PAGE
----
With a long list of to-dos and not enough hours in the day, you might be tempted to skimp on the amount of z's you get. Besides, you can sleep when you're dead, right? But, if you sleep less than six or seven hours a night, death might come sooner than you think. Over the past few years, an abundance of research has come to light linking sleep deprivation to everything from obesity to cancer. Many unknowns remain; in fact, scientists aren't even completely sure as to why we sleep, and last year, researchers from Britain's University of Warwick Medical School found that getting too much sleep can be equally unhealthy for reasons they have yet to pin down. While the scientific community wrestles over the finer facts of slumber, they have begun to determine the causal relationships between lack of sleep and the following ailments:

Obesity. A Columbia University study involving nearly 10,000 people found a correlation between lack of sleep and a higher body mass index (BMI). Those who got only two to four hours of sleep every night were 73 percent more likely to have an elevated BMI; those getting five or six hours were more prone to obesity by 50 percent and 23 percent, respectively. Researchers believe that sleep deprivation triggers an imbalance in the levels of the hormones ghrelin and leptin, raising the former (which increases the appetite) while lowering the latter (which induces feelings of satiety).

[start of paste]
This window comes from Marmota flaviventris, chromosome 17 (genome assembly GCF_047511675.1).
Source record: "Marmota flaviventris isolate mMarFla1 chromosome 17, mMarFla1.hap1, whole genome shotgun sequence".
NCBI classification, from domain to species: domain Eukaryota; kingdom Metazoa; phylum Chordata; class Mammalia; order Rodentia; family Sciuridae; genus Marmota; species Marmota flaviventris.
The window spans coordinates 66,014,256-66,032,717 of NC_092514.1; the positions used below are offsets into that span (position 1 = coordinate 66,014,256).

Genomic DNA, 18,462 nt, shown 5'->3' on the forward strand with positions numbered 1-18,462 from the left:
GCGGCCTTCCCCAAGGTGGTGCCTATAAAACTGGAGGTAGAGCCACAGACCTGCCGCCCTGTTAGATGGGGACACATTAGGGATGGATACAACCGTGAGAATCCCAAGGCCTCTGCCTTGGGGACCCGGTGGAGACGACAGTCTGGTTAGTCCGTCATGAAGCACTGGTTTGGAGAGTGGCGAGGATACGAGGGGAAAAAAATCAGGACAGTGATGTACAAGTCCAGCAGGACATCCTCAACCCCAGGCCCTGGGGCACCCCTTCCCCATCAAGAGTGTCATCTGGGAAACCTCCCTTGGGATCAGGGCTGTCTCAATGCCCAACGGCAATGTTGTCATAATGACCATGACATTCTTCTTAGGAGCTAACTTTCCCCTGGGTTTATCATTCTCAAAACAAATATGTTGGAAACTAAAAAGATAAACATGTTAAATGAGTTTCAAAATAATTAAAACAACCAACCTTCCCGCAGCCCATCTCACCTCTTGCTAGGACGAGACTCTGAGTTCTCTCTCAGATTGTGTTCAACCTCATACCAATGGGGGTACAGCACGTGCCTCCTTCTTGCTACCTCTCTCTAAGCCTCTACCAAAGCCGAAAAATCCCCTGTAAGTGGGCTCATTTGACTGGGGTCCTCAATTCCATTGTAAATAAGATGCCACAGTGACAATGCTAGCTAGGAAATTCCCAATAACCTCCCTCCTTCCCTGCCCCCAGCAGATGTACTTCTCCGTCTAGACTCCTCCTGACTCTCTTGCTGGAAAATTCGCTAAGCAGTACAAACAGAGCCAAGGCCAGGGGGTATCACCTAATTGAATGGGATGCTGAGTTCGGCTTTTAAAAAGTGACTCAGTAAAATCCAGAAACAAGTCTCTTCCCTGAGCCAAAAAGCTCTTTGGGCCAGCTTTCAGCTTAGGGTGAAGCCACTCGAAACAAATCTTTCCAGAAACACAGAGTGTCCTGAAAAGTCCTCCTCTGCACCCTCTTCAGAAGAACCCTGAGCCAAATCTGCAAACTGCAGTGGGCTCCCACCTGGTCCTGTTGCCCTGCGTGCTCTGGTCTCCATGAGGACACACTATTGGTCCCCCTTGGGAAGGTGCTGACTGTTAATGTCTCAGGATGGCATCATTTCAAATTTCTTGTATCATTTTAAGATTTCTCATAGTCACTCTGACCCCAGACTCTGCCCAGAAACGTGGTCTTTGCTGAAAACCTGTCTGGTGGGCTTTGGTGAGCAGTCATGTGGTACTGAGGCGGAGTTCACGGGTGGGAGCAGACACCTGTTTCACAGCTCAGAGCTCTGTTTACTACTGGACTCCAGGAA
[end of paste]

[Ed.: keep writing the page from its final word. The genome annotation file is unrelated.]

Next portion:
Diabetes. Not getting enough deep sleep can make your body less sensitive to insulin and decrease its ability to regulate blood sugar levels, which can lead to the onset of type 2 diabetes, according to researchers at the University of Chicago. The study found that when the slow-wave sleep patterns of young, healthy subjects was disturbed, the participants were 25 percent less sensitive to insulin and experienced a 23 percent increase in blood sugar levels. 

Heart Disease. Participants in Harvard University's Nurses Health Study who slept for just five or six hours a night were shown to be at a significantly greater risk for a coronary event. Lack of sleep has been associated with high blood pressure and elevated levels of stress hormones such as cortisol. Additionally, a study conducted at Pennsylvania State University found that people who didn't get sufficient sleep had higher levels of cytokine in their blood, triggering inflammation, which damages tissue and plays a significant role in heart disease.

Cancer. Lack of quality slumber can also cause an imbalance in hormonal levels. Melatonin, a hormone that the brain produces while you sleep, plays an important role in wiping out free radicals, so any factor that diminishes its production also diminishes the body's cancer-fighting capabilities.

Accidents. Researchers at the University of Pennsylvania reported that study participants who got only four to six hours of sleep a night over a two-week period exhibited significant cognitive deficiencies on par with those who hadn't slept for three days in a row. Worst of all, they were unaware of how sleep deprived they were or how much it was affecting their ability to function. Such cognitive dysfunction can lead to accidents in the workplace, at home, and on the road. The National Sleep Foundation estimates that 100,000 highway crashes are caused by fatigue.